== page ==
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Jim Cook



Every once in a while I switch the TV channel from Fox to CNBC to see what the liberals are saying.  After listening awhile I get a deep sense of hopelessness and foreboding for our country.  The most important thing for the left is giving money to people.  They are happy to see the growth of food stamps, disability payments, housing subsidies, free healthcare and all the other welfare benefits.  They utterly fail to see the damage it is doing to the recipients.  Whole cities that once flourished have deteriorated into rotting eyesores populated with shambling hulks of chemically dependent drones.  These people are no longer employable.  They have become incompetent and helpless and the liberals can’t see that it’s their doing.

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The Best of Jim Cook Archive

Best of Doug Noland
August 24, 2011
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My premise has been that the unfolding sovereign debt crisis would expose important market misconceptions, especially in regard to the efficacy of government policies to rectify government debt problems.  Sovereign debt crises are a much different animal than private-debt crisis, and market complacency was in for a rude awakening.  Importantly, some basic premises behind the Bubble in leveraged speculation would be disproved.  Instead of controlling and reducing risk, the policymaking backdrop had in fact greatly increased market risk.  Rather than leverage providing a mechanism to capitalize on policy-induced market “inefficiencies,” the leveraged players had been induced into another precarious Bubble environment.  Instead of guaranteeing the marketplace liquidity, the government-induced Bubble had ensured inevitable liquidity problems.

European policymakers are pilloried for their inability to deal with their escalating debt crisis.  Well, a global sovereign debt crisis has been brewing for years.  There are no easy solutions.  The world is today inundated with debt lacking the backing of real economic wealth or wealth-creating capacity.  Trillions upon Trillions of debt will not be repaid – and markets are frustrated that it is increasingly difficult for politicians to “kick the can”. . . “extend and pretend.”  Meanwhile, at this late stage of the Credit cycle aggressive fiscal and monetary stimulus is largely an expended force.  Speculators have until recently taken great comfort in the reality that it has required overwhelming stimulus just to stabilize highly maladjusted market and economic systems.  Have we reached the point where the sophisticated players recognize that extreme policymaking has gone from supporting leveraged speculation to manifesting intolerable uncertainty and instability?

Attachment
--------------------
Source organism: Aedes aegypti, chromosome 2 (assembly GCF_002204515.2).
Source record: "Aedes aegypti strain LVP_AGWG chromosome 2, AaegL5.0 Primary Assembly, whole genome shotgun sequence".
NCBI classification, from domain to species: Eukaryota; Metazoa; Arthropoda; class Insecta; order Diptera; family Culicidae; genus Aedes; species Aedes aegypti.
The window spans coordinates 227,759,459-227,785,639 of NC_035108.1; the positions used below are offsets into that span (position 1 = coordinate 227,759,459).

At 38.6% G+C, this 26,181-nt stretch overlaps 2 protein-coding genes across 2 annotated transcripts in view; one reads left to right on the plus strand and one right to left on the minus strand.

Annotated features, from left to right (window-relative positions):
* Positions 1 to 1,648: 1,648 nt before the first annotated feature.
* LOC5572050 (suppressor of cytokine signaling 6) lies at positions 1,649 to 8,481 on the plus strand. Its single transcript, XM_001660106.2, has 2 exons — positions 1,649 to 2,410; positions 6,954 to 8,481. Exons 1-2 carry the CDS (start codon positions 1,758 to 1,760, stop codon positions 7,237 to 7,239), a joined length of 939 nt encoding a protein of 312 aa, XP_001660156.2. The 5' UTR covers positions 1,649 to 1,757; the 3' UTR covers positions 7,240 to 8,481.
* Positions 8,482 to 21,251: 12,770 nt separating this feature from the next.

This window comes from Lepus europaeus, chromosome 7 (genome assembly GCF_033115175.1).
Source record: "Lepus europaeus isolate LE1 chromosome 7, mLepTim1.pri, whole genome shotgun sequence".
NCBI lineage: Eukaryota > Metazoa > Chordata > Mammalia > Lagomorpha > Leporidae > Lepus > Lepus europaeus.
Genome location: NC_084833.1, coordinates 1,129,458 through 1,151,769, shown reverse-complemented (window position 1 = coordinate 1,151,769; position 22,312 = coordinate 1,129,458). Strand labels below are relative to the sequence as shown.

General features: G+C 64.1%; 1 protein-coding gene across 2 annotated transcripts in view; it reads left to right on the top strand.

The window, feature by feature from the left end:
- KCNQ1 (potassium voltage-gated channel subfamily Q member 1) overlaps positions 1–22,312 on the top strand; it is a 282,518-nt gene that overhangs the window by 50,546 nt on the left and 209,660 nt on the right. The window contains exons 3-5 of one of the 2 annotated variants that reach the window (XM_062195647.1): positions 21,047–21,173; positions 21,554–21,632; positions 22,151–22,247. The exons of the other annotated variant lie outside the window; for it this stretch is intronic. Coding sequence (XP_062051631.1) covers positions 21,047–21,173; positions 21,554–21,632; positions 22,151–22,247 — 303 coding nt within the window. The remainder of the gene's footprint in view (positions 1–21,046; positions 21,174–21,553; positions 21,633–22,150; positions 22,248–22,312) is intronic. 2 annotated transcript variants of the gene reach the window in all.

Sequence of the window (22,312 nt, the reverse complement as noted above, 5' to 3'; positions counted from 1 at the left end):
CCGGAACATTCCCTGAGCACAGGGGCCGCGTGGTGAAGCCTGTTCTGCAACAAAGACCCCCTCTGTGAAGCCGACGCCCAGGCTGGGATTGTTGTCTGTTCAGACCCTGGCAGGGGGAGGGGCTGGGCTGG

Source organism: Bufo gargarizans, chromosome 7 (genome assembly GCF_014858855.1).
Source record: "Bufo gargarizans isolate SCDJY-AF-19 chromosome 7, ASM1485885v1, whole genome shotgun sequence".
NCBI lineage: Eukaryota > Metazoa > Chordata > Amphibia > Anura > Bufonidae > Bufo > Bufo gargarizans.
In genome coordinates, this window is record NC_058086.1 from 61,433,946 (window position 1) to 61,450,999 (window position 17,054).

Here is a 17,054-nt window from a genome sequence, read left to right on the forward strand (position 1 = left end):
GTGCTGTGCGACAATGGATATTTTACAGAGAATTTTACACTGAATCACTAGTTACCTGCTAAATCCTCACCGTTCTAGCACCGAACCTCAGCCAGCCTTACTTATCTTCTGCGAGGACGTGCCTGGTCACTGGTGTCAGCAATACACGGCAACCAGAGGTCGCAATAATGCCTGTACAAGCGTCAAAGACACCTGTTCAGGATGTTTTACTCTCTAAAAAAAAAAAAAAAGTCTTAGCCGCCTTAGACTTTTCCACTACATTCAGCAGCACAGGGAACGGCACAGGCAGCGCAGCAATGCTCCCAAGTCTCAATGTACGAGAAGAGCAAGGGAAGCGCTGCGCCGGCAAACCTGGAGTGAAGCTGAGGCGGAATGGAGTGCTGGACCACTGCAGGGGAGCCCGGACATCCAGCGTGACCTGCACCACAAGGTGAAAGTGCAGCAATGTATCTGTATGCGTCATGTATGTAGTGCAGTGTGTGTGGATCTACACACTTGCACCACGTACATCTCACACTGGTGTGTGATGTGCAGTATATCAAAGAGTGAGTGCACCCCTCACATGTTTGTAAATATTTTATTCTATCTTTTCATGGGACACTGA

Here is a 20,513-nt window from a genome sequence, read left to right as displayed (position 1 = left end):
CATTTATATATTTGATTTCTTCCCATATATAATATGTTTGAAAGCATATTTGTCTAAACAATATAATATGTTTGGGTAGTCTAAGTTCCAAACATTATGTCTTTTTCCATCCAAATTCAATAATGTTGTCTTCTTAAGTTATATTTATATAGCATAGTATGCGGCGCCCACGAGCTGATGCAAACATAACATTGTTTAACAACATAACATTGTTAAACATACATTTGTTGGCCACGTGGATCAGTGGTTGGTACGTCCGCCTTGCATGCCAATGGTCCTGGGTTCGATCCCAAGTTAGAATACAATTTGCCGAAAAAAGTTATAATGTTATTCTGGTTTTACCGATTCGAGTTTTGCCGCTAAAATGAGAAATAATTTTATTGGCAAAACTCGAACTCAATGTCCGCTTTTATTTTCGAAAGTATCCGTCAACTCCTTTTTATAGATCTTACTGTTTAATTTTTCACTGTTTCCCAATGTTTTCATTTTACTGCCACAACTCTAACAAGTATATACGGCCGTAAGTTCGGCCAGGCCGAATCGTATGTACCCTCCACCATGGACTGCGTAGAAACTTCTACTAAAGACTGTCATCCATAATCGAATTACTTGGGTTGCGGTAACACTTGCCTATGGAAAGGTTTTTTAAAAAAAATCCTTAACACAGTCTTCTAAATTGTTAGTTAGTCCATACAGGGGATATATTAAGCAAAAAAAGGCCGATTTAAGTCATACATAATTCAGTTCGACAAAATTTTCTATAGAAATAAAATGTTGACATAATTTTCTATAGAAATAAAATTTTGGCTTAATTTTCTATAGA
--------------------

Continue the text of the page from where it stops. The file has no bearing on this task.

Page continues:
In the category of “be careful what you wish for,” global policy responses to the escalating crisis have of late acted only to further destabilize the currency markets.  For awhile now, nowhere has policy seemingly created more certainty – hence speculative opportunity – than in the currencies.  Washington has essentially guaranteed ongoing dollar devaluation, and the weak dollar has been instrumental to the global Bubble.  The scope of dollar short positions – including sophisticated derivative speculations derived from interest rate differentials – is unknown but likely huge.  This week is seemed that a short position against the dollar became less of a sure bet, a point made clear by policy moves from the Swiss, Japanese and ECB.

Today, the speculator community must have one eye on the debt markets and the other on the currencies – with nervous glances back and forth to unstable equities, commodities and the emerging markets.  And now that de-risking and de-leveraging have begun in earnest – and with losses accumulating rapidly – the fear will be of de-leveraging begetting liquidity issues and only more de-leveraging.  And, of course, today’s dog-eat-dog environment ensures that operators will now seek to profit (by selling first/”front running”) from those needing to sell – after a couple of years of seeking to profit (buying first) from those that needed to buy.  And there will be the issue of hedge fund redemptions, with the distinct possibility that industry fundamentals have recently taken a dramatic turn for the worse.  And throw in the lingering problem with derivatives, ETFs and other instruments that created heightened risk of trend-reinforcing trading to the downside.  Resulting uncertainty, tightened financial conditions and waning confidence portend economic disappointment – and the makings for burst Bubbles and bear markets.